Earlier in the month, we heard that Sony might be plotting to bring its PlayStation Now service over to Windows. As it turns out, those rumors were true, with Sony confirming the jump to Windows PCs today. The company also revealed a new PS4 DualShock adapter, which will allow players to cut out the USB cord and use their controllers wirelessly with their PCs.
There’s no word yet on when PlayStation Now will launch on PC, but Sony says it’ll come to Europe first and then to North America shortly thereafter. For those unacquainted with PlayStation Now, the premise is rather simple, as it allows users to pay a monthly fee of $19.99 (or a quarterly fee of $49.99) to stream PS3 games to their current-gen consoles. Have a look at the recommended PC specs for running PS Now:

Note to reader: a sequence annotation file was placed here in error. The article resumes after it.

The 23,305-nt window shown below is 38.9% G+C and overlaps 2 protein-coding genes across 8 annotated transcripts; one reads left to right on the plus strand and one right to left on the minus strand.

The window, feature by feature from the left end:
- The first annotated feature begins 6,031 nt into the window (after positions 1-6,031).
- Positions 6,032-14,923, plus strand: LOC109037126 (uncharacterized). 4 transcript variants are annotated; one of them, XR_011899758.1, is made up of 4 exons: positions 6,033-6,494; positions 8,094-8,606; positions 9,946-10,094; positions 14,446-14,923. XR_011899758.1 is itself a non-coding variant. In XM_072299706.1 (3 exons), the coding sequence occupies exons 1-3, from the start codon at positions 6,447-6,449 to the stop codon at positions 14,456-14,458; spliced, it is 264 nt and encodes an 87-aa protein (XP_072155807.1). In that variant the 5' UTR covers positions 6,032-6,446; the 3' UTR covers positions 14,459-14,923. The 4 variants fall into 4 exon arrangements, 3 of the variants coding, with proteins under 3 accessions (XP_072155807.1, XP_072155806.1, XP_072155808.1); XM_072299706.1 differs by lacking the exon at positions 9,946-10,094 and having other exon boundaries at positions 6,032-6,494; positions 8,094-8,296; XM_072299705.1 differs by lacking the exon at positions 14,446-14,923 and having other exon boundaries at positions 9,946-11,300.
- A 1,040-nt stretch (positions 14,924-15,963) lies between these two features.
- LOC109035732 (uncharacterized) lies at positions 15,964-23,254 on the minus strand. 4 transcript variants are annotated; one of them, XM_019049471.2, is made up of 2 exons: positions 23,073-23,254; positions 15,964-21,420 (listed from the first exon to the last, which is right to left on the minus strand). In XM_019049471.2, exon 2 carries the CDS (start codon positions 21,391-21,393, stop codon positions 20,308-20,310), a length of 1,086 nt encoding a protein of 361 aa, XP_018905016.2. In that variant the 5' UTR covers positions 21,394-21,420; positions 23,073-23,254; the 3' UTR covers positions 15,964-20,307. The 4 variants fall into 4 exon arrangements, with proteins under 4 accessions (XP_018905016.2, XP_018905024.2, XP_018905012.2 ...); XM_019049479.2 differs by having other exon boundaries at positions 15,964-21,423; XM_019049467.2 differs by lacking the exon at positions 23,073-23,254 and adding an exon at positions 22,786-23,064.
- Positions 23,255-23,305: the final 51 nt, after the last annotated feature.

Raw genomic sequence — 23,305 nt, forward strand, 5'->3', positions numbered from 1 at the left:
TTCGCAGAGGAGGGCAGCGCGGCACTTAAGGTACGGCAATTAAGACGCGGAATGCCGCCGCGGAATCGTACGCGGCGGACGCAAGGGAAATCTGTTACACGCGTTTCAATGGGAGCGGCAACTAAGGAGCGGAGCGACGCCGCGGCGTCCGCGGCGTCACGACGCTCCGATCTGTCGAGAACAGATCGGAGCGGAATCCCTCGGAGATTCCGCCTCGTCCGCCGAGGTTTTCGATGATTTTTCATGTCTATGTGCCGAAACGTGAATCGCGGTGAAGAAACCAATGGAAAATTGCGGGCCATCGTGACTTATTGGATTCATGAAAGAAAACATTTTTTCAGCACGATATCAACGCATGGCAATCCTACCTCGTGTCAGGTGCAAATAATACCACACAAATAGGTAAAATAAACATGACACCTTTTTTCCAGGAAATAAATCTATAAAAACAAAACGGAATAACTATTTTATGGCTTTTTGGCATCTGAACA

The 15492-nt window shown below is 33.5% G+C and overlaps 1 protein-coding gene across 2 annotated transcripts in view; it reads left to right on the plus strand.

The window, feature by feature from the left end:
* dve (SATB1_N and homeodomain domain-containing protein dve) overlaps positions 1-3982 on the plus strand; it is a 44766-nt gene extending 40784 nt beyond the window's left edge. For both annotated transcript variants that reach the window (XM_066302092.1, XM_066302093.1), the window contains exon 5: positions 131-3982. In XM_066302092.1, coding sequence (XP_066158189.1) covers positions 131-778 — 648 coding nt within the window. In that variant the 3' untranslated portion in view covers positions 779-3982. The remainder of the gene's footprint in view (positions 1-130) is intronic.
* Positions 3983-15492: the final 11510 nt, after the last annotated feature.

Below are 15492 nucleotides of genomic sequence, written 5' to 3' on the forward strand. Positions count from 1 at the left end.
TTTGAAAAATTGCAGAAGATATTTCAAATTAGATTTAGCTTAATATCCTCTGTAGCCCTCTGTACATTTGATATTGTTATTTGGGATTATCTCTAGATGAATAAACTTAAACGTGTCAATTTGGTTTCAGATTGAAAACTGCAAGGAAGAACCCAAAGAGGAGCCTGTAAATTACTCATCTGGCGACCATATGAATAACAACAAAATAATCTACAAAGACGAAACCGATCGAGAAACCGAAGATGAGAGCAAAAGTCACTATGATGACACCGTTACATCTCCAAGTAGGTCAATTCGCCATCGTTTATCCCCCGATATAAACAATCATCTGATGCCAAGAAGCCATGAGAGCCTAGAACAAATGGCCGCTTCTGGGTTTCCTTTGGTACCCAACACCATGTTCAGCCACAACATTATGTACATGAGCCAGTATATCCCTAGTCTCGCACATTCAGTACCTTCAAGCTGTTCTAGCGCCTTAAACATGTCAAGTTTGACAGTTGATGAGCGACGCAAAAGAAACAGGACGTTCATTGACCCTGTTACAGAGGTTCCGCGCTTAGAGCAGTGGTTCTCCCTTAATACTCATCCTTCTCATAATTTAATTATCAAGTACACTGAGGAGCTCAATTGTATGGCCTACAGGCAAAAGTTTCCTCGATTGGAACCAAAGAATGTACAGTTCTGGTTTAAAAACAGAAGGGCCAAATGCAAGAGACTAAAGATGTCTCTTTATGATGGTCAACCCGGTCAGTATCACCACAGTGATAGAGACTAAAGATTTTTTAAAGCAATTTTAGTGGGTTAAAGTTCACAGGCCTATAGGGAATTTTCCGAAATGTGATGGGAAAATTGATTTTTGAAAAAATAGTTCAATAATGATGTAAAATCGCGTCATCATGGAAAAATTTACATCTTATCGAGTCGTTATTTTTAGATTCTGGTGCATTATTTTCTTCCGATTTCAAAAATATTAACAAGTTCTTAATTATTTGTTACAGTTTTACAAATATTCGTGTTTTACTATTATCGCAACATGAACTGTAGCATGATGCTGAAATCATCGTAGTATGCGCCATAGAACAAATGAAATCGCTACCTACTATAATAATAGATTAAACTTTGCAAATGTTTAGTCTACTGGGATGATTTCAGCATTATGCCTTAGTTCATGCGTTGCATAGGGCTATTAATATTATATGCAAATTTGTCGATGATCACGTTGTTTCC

– Windows 7 (SP1), 8.1 or 10
– 3.5 GHz Intel Core i3 or 3.8 GHz AMD A10 or faster
– 300 MB or more; 2 GB or more of RAM
– Sound card; USB port
At the moment, this is the only way to play PS3 games on anything other than the console they were made for, as the PlayStation 4 doesn’t offer any kind of backwards compatibility. Moving PlayStation Now to Windows will give PC players the opportunity to check out more than 400 PS3 titles, though $20 a month is nothing to stick your nose up at, especially considering that $20 can net you quite a few games depending on when you happen to be browsing PC storefronts like Steam and GOG.
Still, for those who missed out on the previous console generation entirely, this will offer a chance to go back and play through some PS3 exclusives for the first time, and that might be worth the subscription cost for a few months at least.
As for that DualShock adapter, it’ll be available for $24.99 sometime early next month. It’ll be compatible with both Windows and Mac, and can be used with any PC game that supports PS4 controllers. Aside from the aforementioned PlayStation Now compatibility, it’ll also work with PS4 Remote Play.
We’ll keep an ear to ground for news of PlayStation Now’s PC launch date, but in the meantime, let us know if you plan on subscribing when the service goes live on Windows.
SOURCE: PlayStation Blog